A $125,000 grant from the US Fish and Wildlife Service (USFWS) for a new leadership-training program based at St. George’s University has ensured that young conservationists will be prepared to lead the region toward establishing and maintaining healthy, functional ecosystems for many years to come. Set to begin in May 2015, the Conservation Leadership in the Caribbean (CLiC) program aims to jumpstart the careers of 20 young professionals by teaching them the skills to launch, develop, and implement successful conservation campaigns, while connecting them with existing leaders in the field.
“We hope to facilitate the development and empowerment of capable individuals by equipping them with the essential skills to be future leaders in the realm of conservation,” said Dr. Andrea Easter-Pilcher, a Professor in SGU’s Department of Biology, Ecology, and Conservation and one of three Academic Advisors on CLiC’s Board of Directors. “The participants will be working over international borders on project teams made up of other young leaders from different countries, which will provide valuable experience they can take with them in their careers.”
CLiC expands upon a two-year pilot leadership-training program, Caribbean Emerging Wildlife Conservation (CEWCL), which mimicked the Emerging Wildlife Conservation Leaders (EWCL) training program, a successful venture in the US for the past decade. CLiC candidates must be Caribbean or Latin American residents and have completed their bachelor’s degree in a related field. Selectees will be broken up into five teams, and each team will launch a research conservation initiative with the help of an assigned mentor. A second training session will take place at SGU in May 2016, and the participants will graduate from the program in October 2016. Throughout the eighteen- month period, students will work collaboratively toward the initiative’s end goal of effective regional networking and action to achieve sustainable conservation across the region.
The program is funded by the USFWS Division of International Conservation’s Wildlife Without Borders program. Grant funds will be used predominantly to facilitate travel and lodging for participants taking academic courses within the program’s curriculum, as well as stipends for course professors. Dr. Easter-Pilcher hopes that, like its counterpart in the US, the CLiC training program will become a recurring opportunity for emerging conservation leaders in the region, including graduates of SGU’s marine, wildlife, and conservation biology program.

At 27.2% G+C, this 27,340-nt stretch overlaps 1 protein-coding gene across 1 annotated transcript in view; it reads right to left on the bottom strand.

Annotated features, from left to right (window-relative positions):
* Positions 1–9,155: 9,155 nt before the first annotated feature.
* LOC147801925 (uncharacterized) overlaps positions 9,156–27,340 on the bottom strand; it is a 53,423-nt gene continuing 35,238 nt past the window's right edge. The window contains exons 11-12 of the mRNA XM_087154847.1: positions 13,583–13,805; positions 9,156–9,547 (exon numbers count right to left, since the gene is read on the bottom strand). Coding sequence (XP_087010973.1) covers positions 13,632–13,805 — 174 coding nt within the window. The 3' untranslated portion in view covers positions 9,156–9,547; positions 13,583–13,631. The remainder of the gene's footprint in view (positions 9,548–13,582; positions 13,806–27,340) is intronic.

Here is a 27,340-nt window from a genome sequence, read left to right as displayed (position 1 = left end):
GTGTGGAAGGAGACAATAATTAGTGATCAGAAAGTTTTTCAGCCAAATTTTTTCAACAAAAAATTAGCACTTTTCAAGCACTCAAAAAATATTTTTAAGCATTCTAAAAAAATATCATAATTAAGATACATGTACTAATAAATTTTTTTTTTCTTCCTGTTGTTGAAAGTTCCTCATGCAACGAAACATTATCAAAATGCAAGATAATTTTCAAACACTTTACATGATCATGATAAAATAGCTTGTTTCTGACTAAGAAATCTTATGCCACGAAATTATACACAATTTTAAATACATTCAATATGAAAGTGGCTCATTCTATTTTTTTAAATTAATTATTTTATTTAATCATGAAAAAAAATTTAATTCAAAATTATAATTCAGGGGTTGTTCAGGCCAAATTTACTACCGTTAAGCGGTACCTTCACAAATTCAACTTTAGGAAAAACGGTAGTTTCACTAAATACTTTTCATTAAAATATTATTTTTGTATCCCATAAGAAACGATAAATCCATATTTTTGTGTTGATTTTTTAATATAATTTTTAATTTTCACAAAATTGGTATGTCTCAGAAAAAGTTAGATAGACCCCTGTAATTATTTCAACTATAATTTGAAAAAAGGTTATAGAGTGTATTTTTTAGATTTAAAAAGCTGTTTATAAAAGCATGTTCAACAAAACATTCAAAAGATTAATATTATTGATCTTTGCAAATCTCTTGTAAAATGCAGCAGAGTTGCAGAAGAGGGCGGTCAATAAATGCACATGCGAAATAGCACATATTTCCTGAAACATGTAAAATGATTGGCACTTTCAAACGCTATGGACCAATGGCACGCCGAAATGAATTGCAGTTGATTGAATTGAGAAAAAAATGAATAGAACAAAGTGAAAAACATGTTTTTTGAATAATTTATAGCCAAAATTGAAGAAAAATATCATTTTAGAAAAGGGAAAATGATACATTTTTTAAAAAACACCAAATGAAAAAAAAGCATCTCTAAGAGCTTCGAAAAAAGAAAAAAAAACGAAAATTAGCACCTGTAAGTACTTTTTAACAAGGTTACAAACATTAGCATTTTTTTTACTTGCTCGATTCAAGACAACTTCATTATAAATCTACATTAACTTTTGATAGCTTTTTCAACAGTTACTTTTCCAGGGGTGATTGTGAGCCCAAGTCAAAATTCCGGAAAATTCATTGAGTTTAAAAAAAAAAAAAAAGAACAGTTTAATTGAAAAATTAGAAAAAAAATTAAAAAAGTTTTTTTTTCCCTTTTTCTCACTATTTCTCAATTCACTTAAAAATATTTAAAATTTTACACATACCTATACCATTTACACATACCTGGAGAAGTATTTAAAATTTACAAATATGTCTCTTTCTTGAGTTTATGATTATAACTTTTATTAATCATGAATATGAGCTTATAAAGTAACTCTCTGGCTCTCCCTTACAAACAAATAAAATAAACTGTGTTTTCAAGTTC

“The investment being made will pay dividends for marine and terrestrial conservation across the Caribbean and Latin America by strengthening professional conservation capacity of emerging leaders,” Dr. Easter-Pilcher said. “Successful graduates of the program are expected to take up leadership roles in their home countries as well as hold their own in the international conservation arena.”
The CLiC program is directed by Nadra Nathai-Gyan, Conservation Advisor to the Zoological Society of Trinidad and Tobago. She and Dr. Easter-Pilcher are joined on the Board of Directors by Kelvin Alie, Washington DC Program Director, Wildlife Trade, International Fund for Animal Welfare; Dr. Leo Douglas, President, BirdsCaribbean; Michelle Behnam, Producer, Discovery Learning Alliance; and Dr. Heather E. Eves, Visiting Assistant Professor, Virginia Tech University, and Professorial Lecturer, Johns Hopkins University. The board will enlist the help of many experts and known conservationists in the region who have expressed interest in participating as mentors, trainers, or in another capacity.
“CLiC is an initiative that was long overdue,” Ms. Nathai-Gyan said. “Among its many merits is the opportunity it affords for those of us in the Caribbean who have attained leadership attributes to transfer our skills and knowledge to those whom we are now entrusting our natural heritage.”